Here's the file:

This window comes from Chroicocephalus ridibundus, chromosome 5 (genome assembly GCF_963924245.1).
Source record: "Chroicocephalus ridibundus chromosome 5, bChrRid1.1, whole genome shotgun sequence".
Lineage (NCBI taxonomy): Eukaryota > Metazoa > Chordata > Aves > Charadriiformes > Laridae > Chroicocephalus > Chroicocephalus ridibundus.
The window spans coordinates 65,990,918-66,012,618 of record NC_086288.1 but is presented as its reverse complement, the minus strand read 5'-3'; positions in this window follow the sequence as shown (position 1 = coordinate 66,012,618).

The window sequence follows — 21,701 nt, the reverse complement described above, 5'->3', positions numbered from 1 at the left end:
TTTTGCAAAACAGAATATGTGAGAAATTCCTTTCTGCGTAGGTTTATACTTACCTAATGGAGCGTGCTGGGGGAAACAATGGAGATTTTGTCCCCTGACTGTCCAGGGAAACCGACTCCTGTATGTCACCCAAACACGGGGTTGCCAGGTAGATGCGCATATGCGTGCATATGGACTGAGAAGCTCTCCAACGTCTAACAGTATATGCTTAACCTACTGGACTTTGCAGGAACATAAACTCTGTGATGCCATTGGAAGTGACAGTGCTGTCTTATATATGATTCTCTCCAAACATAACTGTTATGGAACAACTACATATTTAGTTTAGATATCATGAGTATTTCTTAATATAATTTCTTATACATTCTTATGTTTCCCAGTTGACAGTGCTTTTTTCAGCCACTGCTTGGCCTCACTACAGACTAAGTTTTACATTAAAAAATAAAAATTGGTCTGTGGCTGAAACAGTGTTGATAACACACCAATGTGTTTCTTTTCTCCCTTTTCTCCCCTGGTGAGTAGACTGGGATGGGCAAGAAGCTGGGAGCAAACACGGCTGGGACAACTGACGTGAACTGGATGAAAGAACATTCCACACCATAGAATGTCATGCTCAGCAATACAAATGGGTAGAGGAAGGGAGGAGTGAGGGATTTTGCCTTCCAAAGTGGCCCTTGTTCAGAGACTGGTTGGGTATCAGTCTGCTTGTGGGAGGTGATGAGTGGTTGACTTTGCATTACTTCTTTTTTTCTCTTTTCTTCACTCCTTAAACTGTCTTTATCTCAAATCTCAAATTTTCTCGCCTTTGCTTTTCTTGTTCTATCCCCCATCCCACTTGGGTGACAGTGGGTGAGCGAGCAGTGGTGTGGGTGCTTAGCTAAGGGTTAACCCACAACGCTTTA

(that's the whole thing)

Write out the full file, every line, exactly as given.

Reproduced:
This window comes from Chroicocephalus ridibundus, chromosome 5 (genome assembly GCF_963924245.1).
Source record: "Chroicocephalus ridibundus chromosome 5, bChrRid1.1, whole genome shotgun sequence".
Lineage (NCBI taxonomy): Eukaryota > Metazoa > Chordata > Aves > Charadriiformes > Laridae > Chroicocephalus > Chroicocephalus ridibundus.
The window spans coordinates 65,990,918-66,012,618 of record NC_086288.1 but is presented as its reverse complement, the minus strand read 5'-3'; positions in this window follow the sequence as shown (position 1 = coordinate 66,012,618).

The window sequence follows — 21,701 nt, the reverse complement described above, 5'->3', positions numbered from 1 at the left end:
TTTTGCAAAACAGAATATGTGAGAAATTCCTTTCTGCGTAGGTTTATACTTACCTAATGGAGCGTGCTGGGGGAAACAATGGAGATTTTGTCCCCTGACTGTCCAGGGAAACCGACTCCTGTATGTCACCCAAACACGGGGTTGCCAGGTAGATGCGCATATGCGTGCATATGGACTGAGAAGCTCTCCAACGTCTAACAGTATATGCTTAACCTACTGGACTTTGCAGGAACATAAACTCTGTGATGCCATTGGAAGTGACAGTGCTGTCTTATATATGATTCTCTCCAAACATAACTGTTATGGAACAACTACATATTTAGTTTAGATATCATGAGTATTTCTTAATATAATTTCTTATACATTCTTATGTTTCCCAGTTGACAGTGCTTTTTTCAGCCACTGCTTGGCCTCACTACAGACTAAGTTTTACATTAAAAAATAAAAATTGGTCTGTGGCTGAAACAGTGTTGATAACACACCAATGTGTTTCTTTTCTCCCTTTTCTCCCCTGGTGAGTAGACTGGGATGGGCAAGAAGCTGGGAGCAAACACGGCTGGGACAACTGACGTGAACTGGATGAAAGAACATTCCACACCATAGAATGTCATGCTCAGCAATACAAATGGGTAGAGGAAGGGAGGAGTGAGGGATTTTGCCTTCCAAAGTGGCCCTTGTTCAGAGACTGGTTGGGTATCAGTCTGCTTGTGGGAGGTGATGAGTGGTTGACTTTGCATTACTTCTTTTTTTCTCTTTTCTTCACTCCTTAAACTGTCTTTATCTCAAATCTCAAATTTTCTCGCCTTTGCTTTTCTTGTTCTATCCCCCATCCCACTTGGGTGACAGTGGGTGAGCGAGCAGTGGTGTGGGTGCTTAGCTAAGGGTTAACCCACAACGCTTTA